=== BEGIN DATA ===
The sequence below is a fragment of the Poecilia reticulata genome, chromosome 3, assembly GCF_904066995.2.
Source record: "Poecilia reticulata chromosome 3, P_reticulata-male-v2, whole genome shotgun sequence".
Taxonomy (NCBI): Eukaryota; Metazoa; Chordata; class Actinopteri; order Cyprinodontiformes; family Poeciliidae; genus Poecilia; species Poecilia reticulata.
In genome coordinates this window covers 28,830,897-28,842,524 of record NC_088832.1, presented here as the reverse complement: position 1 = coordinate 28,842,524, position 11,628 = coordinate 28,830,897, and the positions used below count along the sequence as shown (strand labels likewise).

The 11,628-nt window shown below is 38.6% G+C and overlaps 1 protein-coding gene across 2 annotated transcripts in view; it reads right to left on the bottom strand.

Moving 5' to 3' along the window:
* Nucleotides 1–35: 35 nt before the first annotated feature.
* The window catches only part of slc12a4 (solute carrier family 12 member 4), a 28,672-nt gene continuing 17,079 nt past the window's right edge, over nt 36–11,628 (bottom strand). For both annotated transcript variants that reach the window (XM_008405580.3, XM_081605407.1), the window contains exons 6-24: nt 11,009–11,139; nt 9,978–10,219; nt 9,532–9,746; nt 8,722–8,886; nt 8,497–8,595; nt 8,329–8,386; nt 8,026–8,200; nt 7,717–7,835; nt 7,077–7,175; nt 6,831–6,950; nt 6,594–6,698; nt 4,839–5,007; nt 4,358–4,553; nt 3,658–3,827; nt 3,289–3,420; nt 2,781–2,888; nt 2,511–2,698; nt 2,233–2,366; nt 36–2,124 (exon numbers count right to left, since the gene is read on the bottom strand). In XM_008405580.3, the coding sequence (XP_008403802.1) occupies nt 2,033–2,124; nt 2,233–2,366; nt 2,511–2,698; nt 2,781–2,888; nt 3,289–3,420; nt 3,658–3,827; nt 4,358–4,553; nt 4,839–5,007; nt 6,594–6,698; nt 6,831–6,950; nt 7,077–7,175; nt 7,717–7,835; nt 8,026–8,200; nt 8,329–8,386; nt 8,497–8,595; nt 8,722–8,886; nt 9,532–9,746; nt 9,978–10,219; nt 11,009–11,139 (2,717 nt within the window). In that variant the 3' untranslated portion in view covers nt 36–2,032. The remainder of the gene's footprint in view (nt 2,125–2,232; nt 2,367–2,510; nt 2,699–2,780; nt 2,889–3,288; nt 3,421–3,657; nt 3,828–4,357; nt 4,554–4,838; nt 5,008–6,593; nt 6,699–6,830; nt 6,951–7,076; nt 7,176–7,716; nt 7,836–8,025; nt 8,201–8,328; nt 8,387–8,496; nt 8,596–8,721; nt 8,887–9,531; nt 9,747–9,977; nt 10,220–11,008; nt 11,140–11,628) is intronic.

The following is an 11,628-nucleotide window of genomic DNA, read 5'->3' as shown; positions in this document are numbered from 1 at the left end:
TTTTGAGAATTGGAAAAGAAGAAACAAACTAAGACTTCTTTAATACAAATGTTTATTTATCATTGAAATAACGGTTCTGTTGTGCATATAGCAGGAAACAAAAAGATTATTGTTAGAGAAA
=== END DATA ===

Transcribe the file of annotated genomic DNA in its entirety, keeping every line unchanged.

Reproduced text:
The sequence below is a fragment of the Poecilia reticulata genome, chromosome 3, assembly GCF_904066995.2.
Source record: "Poecilia reticulata chromosome 3, P_reticulata-male-v2, whole genome shotgun sequence".
Taxonomy (NCBI): Eukaryota; Metazoa; Chordata; class Actinopteri; order Cyprinodontiformes; family Poeciliidae; genus Poecilia; species Poecilia reticulata.
In genome coordinates this window covers 28,830,897-28,842,524 of record NC_088832.1, presented here as the reverse complement: position 1 = coordinate 28,842,524, position 11,628 = coordinate 28,830,897, and the positions used below count along the sequence as shown (strand labels likewise).

The 11,628-nt window shown below is 38.6% G+C and overlaps 1 protein-coding gene across 2 annotated transcripts in view; it reads right to left on the bottom strand.

Moving 5' to 3' along the window:
* Nucleotides 1–35: 35 nt before the first annotated feature.
* The window catches only part of slc12a4 (solute carrier family 12 member 4), a 28,672-nt gene continuing 17,079 nt past the window's right edge, over nt 36–11,628 (bottom strand). For both annotated transcript variants that reach the window (XM_008405580.3, XM_081605407.1), the window contains exons 6-24: nt 11,009–11,139; nt 9,978–10,219; nt 9,532–9,746; nt 8,722–8,886; nt 8,497–8,595; nt 8,329–8,386; nt 8,026–8,200; nt 7,717–7,835; nt 7,077–7,175; nt 6,831–6,950; nt 6,594–6,698; nt 4,839–5,007; nt 4,358–4,553; nt 3,658–3,827; nt 3,289–3,420; nt 2,781–2,888; nt 2,511–2,698; nt 2,233–2,366; nt 36–2,124 (exon numbers count right to left, since the gene is read on the bottom strand). In XM_008405580.3, the coding sequence (XP_008403802.1) occupies nt 2,033–2,124; nt 2,233–2,366; nt 2,511–2,698; nt 2,781–2,888; nt 3,289–3,420; nt 3,658–3,827; nt 4,358–4,553; nt 4,839–5,007; nt 6,594–6,698; nt 6,831–6,950; nt 7,077–7,175; nt 7,717–7,835; nt 8,026–8,200; nt 8,329–8,386; nt 8,497–8,595; nt 8,722–8,886; nt 9,532–9,746; nt 9,978–10,219; nt 11,009–11,139 (2,717 nt within the window). In that variant the 3' untranslated portion in view covers nt 36–2,032. The remainder of the gene's footprint in view (nt 2,125–2,232; nt 2,367–2,510; nt 2,699–2,780; nt 2,889–3,288; nt 3,421–3,657; nt 3,828–4,357; nt 4,554–4,838; nt 5,008–6,593; nt 6,699–6,830; nt 6,951–7,076; nt 7,176–7,716; nt 7,836–8,025; nt 8,201–8,328; nt 8,387–8,496; nt 8,596–8,721; nt 8,887–9,531; nt 9,747–9,977; nt 10,220–11,008; nt 11,140–11,628) is intronic.

The following is an 11,628-nucleotide window of genomic DNA, read 5'->3' as shown; positions in this document are numbered from 1 at the left end:
TTTTGAGAATTGGAAAAGAAGAAACAAACTAAGACTTCTTTAATACAAATGTTTATTTATCATTGAAATAACGGTTCTGTTGTGCATATAGCAGGAAACAAAAAGATTATTGTTAGAGAAA